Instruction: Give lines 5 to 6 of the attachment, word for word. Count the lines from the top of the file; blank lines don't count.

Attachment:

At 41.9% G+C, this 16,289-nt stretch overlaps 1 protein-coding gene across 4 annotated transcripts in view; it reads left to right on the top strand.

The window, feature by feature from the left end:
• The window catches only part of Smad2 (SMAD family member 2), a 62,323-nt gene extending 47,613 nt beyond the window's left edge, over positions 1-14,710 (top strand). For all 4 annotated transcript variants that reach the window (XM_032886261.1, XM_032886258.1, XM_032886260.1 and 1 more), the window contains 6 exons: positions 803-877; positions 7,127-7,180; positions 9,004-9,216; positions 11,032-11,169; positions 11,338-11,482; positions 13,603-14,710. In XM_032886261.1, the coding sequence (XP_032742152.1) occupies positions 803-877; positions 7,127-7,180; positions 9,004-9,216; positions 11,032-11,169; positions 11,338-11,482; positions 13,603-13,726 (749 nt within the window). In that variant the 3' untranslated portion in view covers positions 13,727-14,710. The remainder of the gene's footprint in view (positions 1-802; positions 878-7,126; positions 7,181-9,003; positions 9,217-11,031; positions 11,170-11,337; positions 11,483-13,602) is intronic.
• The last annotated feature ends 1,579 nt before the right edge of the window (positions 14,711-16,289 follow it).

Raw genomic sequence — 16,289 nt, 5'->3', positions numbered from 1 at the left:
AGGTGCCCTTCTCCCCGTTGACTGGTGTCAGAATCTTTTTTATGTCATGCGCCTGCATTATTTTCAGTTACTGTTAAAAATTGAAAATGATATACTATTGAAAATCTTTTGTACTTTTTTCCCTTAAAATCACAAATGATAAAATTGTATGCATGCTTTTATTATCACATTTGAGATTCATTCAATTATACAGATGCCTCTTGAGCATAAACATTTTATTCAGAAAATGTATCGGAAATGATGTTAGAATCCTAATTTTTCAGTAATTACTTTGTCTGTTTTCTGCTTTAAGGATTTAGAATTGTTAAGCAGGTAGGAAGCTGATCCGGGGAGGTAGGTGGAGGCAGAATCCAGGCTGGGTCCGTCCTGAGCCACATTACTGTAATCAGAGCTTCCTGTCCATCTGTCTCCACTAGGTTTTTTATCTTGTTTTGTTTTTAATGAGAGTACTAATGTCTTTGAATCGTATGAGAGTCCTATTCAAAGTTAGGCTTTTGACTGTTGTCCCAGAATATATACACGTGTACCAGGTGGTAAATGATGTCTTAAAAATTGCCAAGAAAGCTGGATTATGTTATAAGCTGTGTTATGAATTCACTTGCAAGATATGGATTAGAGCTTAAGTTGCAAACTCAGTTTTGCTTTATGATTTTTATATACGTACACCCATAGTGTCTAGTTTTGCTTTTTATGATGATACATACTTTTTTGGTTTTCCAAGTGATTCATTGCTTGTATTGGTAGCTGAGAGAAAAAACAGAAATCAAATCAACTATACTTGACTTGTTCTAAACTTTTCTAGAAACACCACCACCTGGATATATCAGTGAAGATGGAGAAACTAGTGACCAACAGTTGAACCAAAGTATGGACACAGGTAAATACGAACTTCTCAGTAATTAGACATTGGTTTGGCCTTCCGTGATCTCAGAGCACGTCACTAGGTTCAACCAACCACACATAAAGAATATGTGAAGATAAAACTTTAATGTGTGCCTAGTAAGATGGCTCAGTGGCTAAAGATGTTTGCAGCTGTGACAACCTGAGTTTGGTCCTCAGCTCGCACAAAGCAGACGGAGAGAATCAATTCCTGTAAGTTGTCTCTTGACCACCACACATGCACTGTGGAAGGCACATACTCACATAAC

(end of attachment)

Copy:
Raw genomic sequence — 16,289 nt, 5'->3', positions numbered from 1 at the left:
AGGTGCCCTTCTCCCCGTTGACTGGTGTCAGAATCTTTTTTATGTCATGCGCCTGCATTATTTTCAGTTACTGTTAAAAATTGAAAATGATATACTATTGAAAATCTTTTGTACTTTTTTCCCTTAAAATCACAAATGATAAAATTGTATGCATGCTTTTATTATCACATTTGAGATTCATTCAATTATACAGATGCCTCTTGAGCATAAACATTTTATTCAGAAAATGTATCGGAAATGATGTTAGAATCCTAATTTTTCAGTAATTACTTTGTCTGTTTTCTGCTTTAAGGATTTAGAATTGTTAAGCAGGTAGGAAGCTGATCCGGGGAGGTAGGTGGAGGCAGAATCCAGGCTGGGTCCGTCCTGAGCCACATTACTGTAATCAGAGCTTCCTGTCCATCTGTCTCCACTAGGTTTTTTATCTTGTTTTGTTTTTAATGAGAGTACTAATGTCTTTGAATCGTATGAGAGTCCTATTCAAAGTTAGGCTTTTGACTGTTGTCCCAGAATATATACACGTGTACCAGGTGGTAAATGATGTCTTAAAAATTGCCAAGAAAGCTGGATTATGTTATAAGCTGTGTTATGAATTCACTTGCAAGATATGGATTAGAGCTTAAGTTGCAAACTCAGTTTTGCTTTATGATTTTTATATACGTACACCCATAGTGTCTAGTTTTGCTTTTTATGATGATACATACTTTTTTGGTTTTCCAAGTGATTCATTGCTTGTATTGGTAGCTGAGAGAAAAAACAGAAATCAAATCAACTATACTTGACTTGTTCTAAACTTTTCTAGAAACACCACCACCTGGATATATCAGTGAAGATGGAGAAACTAGTGACCAACAGTTGAACCAAAGTATGGACACAGGTAAATACGAACTTCTCAGTAATTAGACATTGGTTTGGCCTTCCGTGATCTCAGAGCACGTCACTAGGTTCAACCAACCACACATAAAGAATATGTGAAGATAAAACTTTAATGTGTGCCTAGTAAGATGGCTCAGTGGCTAAAGATGTTTGCAGCTGTGACAACCTGAGTTTGGTCCTCAGCTCGCACAAAGCAGACGGAGAGAATCAATTCCTGTAAGTTGTCTCTTGACCACCACACATGCACTGTGGAAGGCACATACTCACATAAC